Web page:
By Stacy M. Brown
Originally appeared in NNPA
Carolyn Davis, like many others, had an immediate reaction to the destruction in Ukraine caused by the Russian invasion.
“Those folks need help,” said Davis, the CEO of the District of Columbia-based CDAG International.
To help, her construction company visited areas of the war-torn country where civilians and military personnel alike needed assistance.
Davis said her group had installed “living containers and living facilities” that provided families with things like furniture and bunk beds, as well as generators.
“We installed electrical systems and other mandatory features,” she stated.
As the war’s anniversary approaches, though, it appears that American impulses have also kicked in.
U.S. politicians, government organizations, The United States Agency for International Development (USAID), and others have neglected CDAG’s work, even though U.S. military aid and spending has reached over $50 billion, and firms are pitching services to gain contracts to help reconstruct that Eastern European nation.
Davis has repeatedly requested that USAID allow the company to compete for contracts to provide relief in Ukraine, but USAID has routinely declined.
USAID counts as an independent agency of the government that’s responsible for providing civilian foreign aid and helping development.
Legislators also have ignored CDAG’s attempts to contact them.
Davis stated, “They do not recognize me. I’m just some Black woman who wants to lend a hand. And that’s exactly what they perceive. I can’t imagine why they wouldn’t want to support a Black-owned business, but they clearly don’t.”
The American envoy to Ukraine also snubbed CDAG’s request for a meeting, despite the Ukraine Ministry of Defense having given Davis’s firm a glowing recommendation.
The Defense Ministry expressed gratitude to the United States government in a letter dated December 30, 2022, for its support during Ukraine’s conflict with Russia.
The letter addressed to Nathaniel Adler, the principal director of the U.S. Office of the Under Secretary for Policy at the Department of Defense, noted that Ukraine still requires urgent supplies, equipment, and logistical support.
Meeting such requirements would be impossible without access to necessary resources and a reliable support system, the defense minister wrote.
“Due to the intense fighting in several areas, it’s very difficult to get these materials to our troops on the front line and other locations, and there are very few companies that can accomplish this task,” the letter continued.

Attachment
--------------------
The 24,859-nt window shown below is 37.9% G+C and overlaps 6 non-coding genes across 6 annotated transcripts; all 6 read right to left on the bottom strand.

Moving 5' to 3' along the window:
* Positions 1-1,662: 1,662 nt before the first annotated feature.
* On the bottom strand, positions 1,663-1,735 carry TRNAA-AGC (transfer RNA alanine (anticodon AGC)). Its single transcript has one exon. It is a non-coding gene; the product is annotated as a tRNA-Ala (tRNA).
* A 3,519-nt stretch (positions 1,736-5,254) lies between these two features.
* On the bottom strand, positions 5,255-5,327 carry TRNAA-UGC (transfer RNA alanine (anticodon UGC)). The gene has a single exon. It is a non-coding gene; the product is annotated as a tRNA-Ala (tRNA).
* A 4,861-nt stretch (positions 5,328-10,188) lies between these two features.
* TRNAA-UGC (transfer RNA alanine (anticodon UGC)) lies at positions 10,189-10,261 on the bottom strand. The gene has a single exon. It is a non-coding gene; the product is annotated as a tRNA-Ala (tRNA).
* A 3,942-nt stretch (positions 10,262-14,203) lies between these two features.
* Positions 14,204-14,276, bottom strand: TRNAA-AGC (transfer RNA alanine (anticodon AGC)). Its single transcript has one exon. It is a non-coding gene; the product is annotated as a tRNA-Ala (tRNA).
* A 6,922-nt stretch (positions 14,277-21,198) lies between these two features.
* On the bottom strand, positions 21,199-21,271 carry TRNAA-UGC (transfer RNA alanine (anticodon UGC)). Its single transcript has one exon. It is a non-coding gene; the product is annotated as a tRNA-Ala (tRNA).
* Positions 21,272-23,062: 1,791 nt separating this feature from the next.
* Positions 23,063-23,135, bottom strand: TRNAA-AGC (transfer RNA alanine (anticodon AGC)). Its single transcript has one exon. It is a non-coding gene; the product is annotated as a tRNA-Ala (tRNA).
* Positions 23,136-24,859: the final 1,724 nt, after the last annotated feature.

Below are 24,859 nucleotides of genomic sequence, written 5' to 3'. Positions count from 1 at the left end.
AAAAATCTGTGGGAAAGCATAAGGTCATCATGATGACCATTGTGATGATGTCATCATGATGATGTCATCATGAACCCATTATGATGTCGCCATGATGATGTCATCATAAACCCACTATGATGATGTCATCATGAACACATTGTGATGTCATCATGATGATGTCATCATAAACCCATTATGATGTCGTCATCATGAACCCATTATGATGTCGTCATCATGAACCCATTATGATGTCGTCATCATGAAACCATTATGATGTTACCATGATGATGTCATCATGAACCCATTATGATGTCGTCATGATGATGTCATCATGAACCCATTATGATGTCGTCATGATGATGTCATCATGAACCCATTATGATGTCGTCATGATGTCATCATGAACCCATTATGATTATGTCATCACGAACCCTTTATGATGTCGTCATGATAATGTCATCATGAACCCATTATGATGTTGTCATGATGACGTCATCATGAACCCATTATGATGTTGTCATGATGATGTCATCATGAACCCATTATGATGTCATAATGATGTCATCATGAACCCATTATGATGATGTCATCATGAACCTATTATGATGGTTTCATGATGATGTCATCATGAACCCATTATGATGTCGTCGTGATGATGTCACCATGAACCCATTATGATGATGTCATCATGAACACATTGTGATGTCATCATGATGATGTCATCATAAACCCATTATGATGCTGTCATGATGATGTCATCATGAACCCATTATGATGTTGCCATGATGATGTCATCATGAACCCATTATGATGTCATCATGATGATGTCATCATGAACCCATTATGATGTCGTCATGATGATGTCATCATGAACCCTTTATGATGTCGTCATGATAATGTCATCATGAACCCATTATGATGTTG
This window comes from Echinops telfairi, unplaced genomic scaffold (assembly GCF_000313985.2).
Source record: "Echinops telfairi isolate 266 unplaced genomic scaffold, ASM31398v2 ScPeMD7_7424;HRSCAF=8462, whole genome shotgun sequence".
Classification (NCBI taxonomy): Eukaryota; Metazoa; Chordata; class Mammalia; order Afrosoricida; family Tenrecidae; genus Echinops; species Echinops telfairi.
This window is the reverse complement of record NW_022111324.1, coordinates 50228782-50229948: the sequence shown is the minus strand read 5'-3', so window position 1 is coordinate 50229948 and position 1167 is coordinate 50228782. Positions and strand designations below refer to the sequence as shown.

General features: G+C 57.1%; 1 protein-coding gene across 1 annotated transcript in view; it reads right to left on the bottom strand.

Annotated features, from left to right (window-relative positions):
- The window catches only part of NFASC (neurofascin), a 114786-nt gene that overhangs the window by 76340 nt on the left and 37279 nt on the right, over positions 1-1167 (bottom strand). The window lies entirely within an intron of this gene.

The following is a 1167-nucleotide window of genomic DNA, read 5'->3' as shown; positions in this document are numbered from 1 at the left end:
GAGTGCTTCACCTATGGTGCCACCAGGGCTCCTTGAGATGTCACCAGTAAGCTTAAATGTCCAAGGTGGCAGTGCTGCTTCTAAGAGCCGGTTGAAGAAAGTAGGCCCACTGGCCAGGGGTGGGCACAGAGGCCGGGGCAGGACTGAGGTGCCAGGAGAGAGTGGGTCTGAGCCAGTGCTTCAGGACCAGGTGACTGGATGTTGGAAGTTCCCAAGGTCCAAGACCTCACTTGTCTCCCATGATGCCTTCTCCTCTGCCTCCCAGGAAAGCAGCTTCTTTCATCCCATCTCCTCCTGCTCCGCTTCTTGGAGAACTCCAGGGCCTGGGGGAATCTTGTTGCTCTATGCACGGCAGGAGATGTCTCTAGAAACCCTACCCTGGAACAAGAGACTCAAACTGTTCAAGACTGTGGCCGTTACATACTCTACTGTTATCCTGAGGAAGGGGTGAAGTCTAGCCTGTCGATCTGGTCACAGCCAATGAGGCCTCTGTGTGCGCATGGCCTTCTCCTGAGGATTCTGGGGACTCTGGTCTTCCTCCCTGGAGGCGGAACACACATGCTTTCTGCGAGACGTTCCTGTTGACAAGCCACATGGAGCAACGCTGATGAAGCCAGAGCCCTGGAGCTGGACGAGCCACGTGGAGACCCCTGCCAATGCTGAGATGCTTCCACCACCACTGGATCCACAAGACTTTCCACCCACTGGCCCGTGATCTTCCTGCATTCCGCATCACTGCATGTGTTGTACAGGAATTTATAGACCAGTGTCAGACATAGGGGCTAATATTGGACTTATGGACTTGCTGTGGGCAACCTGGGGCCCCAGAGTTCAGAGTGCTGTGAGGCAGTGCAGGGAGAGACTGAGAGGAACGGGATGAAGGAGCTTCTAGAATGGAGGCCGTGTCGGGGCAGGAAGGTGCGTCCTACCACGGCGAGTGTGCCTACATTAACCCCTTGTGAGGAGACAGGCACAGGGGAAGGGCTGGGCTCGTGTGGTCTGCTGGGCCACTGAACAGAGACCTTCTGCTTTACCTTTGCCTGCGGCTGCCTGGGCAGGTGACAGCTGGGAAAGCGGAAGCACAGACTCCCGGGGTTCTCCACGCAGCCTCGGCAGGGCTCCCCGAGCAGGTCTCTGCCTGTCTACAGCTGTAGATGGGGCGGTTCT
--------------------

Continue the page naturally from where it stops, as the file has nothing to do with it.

“CDAG International has worked with our military and has proven that they can assist the Ukrainian government to acquire critical services and facilitate many of our requirements. CDAG has proven beneficial to our troops and had contributed to saving lives.”
The letter is only one of many testimonials to CDAG’s capabilities, according to Dwight Brown, senior managing partner for CDAG and a retired U.S. Army Sgt. Major.
“We’ve created enough housing to accommodate 3,000 people and we’ve done it in approximately eight months,” Brown said.
CDAG has focused its efforts on the western side of Ukraine, where the war’s destruction has forced many people to relocate, he said.
“There are people who left Ukraine and are trying to make their way back,” Brown noted. “We see a lot of squatters and in villages there are people with tents on the side of the road. We want people to get back inside warm structures before it gets too far into the winter there.”
The Ukraine government provided CDAG 60 acres of land, but without funding or even a token commitment from the American government, it will be difficult for the company to meet current demand.
CDAG managing partner Warwin Davis added that the firm has supplied heating, generators, and external stoves to aid Ukrainian forces.
Davis, who has managed multinational supply chains for almost three decades, insisted, “We made history over there.”
“Historically speaking, it was Carol Davis who made history,” Davis demanded.
“It’s incredible that we haven’t been able to acquire a quarter from USAID despite what we’ve shown that we can accomplish.”
CDAG hopes to meet with White House officials.
“The elephant in the room is we are a woman-owned and minority small business, and the U.S. government and USAID are giving all the dollars to the regular companies,” Brown asserted.
“We’re going not continue to ride the Office of the Secretary of Defense, USAID, and congressional offices. People with weaker constitutions than us would have thrown in the towel. That’s not us. When they tell us ‘No,’ it just means next opportunity. We’re coming to the table and not asking for special set asides, just an opportunity.”